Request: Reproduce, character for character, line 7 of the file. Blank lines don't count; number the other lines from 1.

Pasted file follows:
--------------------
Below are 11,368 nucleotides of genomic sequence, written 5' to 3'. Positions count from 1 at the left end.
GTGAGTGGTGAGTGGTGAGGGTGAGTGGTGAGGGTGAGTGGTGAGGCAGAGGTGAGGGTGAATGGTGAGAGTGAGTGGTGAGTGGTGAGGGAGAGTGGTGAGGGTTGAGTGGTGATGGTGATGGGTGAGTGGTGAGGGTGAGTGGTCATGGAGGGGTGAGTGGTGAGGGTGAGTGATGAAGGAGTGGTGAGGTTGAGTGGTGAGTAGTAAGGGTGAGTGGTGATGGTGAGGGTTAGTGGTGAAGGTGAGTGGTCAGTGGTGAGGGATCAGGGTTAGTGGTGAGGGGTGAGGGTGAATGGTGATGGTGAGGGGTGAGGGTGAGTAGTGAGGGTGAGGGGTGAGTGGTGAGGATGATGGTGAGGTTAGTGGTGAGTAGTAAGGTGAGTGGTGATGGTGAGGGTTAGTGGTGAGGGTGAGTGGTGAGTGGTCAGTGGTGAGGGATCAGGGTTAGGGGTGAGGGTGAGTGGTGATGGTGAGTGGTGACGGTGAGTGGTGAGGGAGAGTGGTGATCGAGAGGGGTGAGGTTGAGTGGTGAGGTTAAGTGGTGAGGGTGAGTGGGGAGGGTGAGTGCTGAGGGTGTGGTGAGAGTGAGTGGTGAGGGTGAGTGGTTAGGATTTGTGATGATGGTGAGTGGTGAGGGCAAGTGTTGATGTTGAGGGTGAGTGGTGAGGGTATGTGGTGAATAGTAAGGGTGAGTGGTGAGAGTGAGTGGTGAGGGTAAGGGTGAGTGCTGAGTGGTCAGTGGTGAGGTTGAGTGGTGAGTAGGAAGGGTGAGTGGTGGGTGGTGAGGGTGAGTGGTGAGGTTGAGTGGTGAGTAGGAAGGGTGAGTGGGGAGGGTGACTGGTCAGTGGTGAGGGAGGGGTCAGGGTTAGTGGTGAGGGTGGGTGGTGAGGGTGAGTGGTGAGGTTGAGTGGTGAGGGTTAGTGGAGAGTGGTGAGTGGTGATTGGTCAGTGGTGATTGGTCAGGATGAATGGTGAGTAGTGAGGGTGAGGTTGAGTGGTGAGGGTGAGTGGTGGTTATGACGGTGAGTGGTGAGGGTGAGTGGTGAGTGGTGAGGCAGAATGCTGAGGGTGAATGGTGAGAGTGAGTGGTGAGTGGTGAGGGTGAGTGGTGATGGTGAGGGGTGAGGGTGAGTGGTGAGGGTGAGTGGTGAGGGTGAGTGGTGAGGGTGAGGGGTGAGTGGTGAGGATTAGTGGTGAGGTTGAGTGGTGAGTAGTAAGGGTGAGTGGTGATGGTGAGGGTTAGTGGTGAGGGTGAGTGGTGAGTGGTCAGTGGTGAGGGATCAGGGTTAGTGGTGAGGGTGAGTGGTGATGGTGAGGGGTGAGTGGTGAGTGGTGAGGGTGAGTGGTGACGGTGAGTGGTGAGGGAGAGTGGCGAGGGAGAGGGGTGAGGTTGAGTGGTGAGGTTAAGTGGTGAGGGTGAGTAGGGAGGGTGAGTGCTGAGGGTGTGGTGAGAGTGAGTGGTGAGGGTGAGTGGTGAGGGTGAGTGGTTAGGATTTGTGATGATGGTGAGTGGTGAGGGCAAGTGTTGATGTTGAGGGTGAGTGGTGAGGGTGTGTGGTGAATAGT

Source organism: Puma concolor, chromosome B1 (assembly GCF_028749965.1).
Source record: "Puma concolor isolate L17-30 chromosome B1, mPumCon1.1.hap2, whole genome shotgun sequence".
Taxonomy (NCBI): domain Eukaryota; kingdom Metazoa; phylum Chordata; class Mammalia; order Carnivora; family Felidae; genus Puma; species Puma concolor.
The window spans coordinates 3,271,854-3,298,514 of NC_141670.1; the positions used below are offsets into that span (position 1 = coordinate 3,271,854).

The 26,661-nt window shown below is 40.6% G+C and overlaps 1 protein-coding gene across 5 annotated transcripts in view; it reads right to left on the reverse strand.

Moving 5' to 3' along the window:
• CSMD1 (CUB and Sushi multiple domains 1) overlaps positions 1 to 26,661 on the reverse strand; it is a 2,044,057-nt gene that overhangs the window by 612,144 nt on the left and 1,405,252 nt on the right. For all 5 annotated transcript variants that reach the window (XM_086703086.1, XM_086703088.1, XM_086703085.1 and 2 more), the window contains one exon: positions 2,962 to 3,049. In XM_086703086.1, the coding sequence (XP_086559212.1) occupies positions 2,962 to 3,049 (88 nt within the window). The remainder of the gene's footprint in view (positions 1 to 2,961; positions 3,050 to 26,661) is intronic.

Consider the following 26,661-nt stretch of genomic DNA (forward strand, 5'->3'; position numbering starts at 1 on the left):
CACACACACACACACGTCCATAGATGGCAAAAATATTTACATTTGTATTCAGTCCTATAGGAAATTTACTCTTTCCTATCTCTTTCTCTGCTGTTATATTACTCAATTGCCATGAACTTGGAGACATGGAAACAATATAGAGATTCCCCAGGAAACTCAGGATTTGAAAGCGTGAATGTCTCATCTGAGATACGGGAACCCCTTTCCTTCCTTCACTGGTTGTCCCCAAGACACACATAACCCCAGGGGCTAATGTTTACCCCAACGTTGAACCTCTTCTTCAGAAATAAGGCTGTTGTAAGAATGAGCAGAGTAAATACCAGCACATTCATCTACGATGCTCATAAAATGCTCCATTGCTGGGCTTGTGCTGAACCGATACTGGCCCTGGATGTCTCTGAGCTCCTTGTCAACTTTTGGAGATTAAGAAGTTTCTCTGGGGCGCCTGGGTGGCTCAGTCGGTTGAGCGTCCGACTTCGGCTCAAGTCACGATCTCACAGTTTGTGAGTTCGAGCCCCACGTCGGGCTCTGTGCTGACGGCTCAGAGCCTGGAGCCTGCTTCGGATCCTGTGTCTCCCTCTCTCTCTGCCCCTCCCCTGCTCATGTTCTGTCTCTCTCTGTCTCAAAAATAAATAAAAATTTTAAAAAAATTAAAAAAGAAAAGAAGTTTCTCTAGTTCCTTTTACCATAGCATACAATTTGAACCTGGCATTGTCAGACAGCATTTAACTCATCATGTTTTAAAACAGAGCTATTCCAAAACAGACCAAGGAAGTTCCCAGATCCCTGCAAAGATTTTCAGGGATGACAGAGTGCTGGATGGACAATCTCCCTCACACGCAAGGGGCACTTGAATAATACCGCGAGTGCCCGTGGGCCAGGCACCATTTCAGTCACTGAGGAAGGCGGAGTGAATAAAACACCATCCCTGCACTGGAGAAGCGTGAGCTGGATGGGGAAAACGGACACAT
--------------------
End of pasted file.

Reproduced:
The 26,661-nt window shown below is 40.6% G+C and overlaps 1 protein-coding gene across 5 annotated transcripts in view; it reads right to left on the reverse strand.